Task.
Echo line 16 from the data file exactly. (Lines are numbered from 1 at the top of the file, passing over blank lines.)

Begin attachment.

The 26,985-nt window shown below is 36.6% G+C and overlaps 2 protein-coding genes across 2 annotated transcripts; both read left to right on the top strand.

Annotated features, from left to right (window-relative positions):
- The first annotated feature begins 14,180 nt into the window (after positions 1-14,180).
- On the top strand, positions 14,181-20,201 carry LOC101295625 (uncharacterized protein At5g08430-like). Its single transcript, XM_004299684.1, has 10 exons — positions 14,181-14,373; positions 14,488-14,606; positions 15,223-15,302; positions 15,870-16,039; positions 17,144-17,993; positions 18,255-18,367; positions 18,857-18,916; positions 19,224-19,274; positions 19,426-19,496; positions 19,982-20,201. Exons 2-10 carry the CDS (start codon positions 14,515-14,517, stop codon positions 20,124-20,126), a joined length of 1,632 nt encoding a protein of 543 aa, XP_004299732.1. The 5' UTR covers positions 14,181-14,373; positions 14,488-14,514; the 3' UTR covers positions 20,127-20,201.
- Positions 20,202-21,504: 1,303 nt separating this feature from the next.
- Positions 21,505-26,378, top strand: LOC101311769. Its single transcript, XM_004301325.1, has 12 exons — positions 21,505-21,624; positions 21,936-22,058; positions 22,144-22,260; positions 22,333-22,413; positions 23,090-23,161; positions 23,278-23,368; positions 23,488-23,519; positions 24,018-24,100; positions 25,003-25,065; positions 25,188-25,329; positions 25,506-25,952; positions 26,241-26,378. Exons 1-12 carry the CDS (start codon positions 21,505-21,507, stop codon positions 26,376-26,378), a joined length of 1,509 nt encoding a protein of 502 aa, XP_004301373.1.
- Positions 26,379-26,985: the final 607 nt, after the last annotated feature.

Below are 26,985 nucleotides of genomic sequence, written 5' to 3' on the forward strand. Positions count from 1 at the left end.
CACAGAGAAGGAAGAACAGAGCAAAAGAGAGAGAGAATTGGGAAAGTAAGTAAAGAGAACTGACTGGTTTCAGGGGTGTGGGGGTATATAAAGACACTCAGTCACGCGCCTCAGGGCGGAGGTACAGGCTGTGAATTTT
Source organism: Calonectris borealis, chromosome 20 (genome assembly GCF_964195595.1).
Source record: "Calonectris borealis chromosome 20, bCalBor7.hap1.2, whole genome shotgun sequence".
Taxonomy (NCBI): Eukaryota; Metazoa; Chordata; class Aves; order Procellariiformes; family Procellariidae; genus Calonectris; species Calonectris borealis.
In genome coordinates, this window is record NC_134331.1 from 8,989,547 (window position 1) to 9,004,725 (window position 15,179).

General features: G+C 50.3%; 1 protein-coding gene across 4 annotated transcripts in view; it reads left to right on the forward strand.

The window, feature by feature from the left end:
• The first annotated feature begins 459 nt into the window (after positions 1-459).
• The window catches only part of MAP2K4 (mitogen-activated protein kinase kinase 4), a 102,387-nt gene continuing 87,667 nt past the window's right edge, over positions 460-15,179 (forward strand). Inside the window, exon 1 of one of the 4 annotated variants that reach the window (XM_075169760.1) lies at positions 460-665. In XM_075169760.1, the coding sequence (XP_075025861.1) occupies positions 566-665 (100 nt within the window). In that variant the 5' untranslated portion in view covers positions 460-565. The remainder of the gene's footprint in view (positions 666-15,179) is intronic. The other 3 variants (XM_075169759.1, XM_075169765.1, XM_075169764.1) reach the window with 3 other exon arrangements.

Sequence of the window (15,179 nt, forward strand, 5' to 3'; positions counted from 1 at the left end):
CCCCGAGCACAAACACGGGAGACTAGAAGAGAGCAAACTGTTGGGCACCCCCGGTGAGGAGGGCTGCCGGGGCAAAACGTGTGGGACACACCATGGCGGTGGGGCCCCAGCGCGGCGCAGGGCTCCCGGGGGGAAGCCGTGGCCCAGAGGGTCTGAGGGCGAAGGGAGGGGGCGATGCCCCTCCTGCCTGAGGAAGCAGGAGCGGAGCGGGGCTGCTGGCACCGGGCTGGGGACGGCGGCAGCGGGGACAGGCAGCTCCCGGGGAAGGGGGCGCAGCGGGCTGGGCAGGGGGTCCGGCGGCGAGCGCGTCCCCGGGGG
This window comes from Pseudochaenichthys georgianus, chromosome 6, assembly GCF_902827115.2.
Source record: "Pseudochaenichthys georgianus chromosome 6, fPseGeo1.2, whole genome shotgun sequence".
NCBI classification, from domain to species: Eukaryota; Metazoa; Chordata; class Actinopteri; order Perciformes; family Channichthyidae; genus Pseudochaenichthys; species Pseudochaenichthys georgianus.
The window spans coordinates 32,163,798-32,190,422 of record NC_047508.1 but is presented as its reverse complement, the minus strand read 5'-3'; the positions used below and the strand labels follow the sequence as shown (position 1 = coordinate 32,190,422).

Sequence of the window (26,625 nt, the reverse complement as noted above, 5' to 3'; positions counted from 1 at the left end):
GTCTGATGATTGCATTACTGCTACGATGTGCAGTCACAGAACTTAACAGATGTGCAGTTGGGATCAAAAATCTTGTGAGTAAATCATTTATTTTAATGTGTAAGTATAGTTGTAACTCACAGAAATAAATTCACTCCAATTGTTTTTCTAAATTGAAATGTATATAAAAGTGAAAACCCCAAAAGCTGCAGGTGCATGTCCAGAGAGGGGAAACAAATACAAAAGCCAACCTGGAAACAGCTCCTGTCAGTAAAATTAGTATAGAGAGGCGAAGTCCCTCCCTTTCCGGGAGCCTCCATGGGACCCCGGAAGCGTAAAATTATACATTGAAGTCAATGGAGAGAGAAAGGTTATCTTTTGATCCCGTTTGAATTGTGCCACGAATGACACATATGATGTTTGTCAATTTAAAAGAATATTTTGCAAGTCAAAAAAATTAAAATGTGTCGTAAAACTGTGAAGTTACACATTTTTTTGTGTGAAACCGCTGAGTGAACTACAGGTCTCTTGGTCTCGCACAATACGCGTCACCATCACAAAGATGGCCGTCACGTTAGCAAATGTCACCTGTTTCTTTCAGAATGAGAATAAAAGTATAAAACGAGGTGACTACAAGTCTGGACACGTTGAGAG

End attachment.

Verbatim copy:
• The first annotated feature begins 459 nt into the window (after positions 1-459).